Striking the balance between innovation & protection with the GDPR

by | 22.03.2017

On May 25, 2018 the new EU General Data Protection Regulation will come into force.  It's a positive move that the new GDPR will make companies be more responsible for their data. But could it hinder progress and innovation?

GDPR_new.jpgThe regulation itself has been designed to update the Data Protection Directive which was enacted in 1995, long before we witnessed the data revolution sparked by the internet. This directive has rapidly become outdated, unfit for purpose and unable to cope with technological development. As such, the aim of GDPR is to give individuals more control over their personal information as well as simplifying and modernising the protection of data.


And the changes are set to be significant for everyone. Rather than the laissez-faire attitude adopted by a number of businesses to data protection in the past, companies must, by May 2018, be able to prove that they comply with the data protection requirements of the regulation. Failure to do so could result in fines of up to €20m or 4% of annual turnover.


There are a range of different aspects to the GDPR that businesses will have to put in place, which you can find more information on here.  At Quinyx, we are working diligently to ensure we are compliant. We think it’s a positive move to make companies more responsible for their data, to act with integrity and to ensure they don’t misuse their employee data.


However, as our CEO and Founder Erik Fjellborg says, it’s important innovation and the rapid advancement of software development aren’t impacted by the GDPR.


“We have to manage data in a very responsible way,” he says. “But at the same time, we think it’s also very important that the regulations don’t stop the fantastic innovations that are happening in terms of the cloud and we can still use data to build programs that make the world more efficient.”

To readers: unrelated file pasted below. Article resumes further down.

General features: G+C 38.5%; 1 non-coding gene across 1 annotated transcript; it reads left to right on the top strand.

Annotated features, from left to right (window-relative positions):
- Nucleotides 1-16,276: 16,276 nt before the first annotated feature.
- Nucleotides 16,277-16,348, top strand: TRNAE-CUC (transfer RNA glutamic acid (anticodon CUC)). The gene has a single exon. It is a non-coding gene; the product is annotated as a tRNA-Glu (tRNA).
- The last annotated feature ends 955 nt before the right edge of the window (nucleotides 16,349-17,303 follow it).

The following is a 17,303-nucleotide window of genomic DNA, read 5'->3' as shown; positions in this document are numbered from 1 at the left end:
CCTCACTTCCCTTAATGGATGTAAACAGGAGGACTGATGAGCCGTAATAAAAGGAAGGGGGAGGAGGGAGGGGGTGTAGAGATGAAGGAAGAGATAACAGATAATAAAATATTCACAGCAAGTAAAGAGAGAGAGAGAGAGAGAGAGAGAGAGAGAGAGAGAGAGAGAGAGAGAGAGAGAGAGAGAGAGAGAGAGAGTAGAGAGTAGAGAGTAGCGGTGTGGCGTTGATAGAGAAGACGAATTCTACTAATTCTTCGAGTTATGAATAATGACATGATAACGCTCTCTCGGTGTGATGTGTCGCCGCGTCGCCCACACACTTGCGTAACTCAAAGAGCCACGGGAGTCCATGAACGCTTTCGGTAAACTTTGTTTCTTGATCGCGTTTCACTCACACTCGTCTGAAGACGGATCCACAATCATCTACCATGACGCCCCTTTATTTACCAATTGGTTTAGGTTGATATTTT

Many software providers across a range of industries make use of big data to improve the service they offer through profiling and smart predictions, among other things. The concern across many software companies is the regulation, which is squarely targeted at the large tech companies like Apple, Amazon, Google and Facebook, will try to stop this. In Amazon’s case, it’s development of Amazon Go, a store where no checkout is required, could be under threat from the GDPR.


Erik Fjellborg adds: “We think it’s possible, by preparing and studying the regulations, to comply with the GDPR while at the same time building a very, very powerful cloud solution.


“We also think small software companies might have a challenge working with the GDPR because a certain amount of processes need to be put in place and resource allocated to it to ensure they comply. As a result, innovation could be stifled.


“Access to big data has allowed software to come on leaps and bounds. And that’s just today. The benefits in 5 years from now will be so big it’s impossible for us to even imagine what they might be. That’s the world we want to see.”


There are still many unknowns throughout Europe as to the impact the GDPR will have and thousands of companies are now doing all they can in a bid to ensure they are fully prepared for the changes.


At Quinyx, we’ll always be committed to being responsible and accountable for the data we hold while at the same time endeavoring to create the very best cloud-based workforce management solution we can.

 

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Tommy Tonkins

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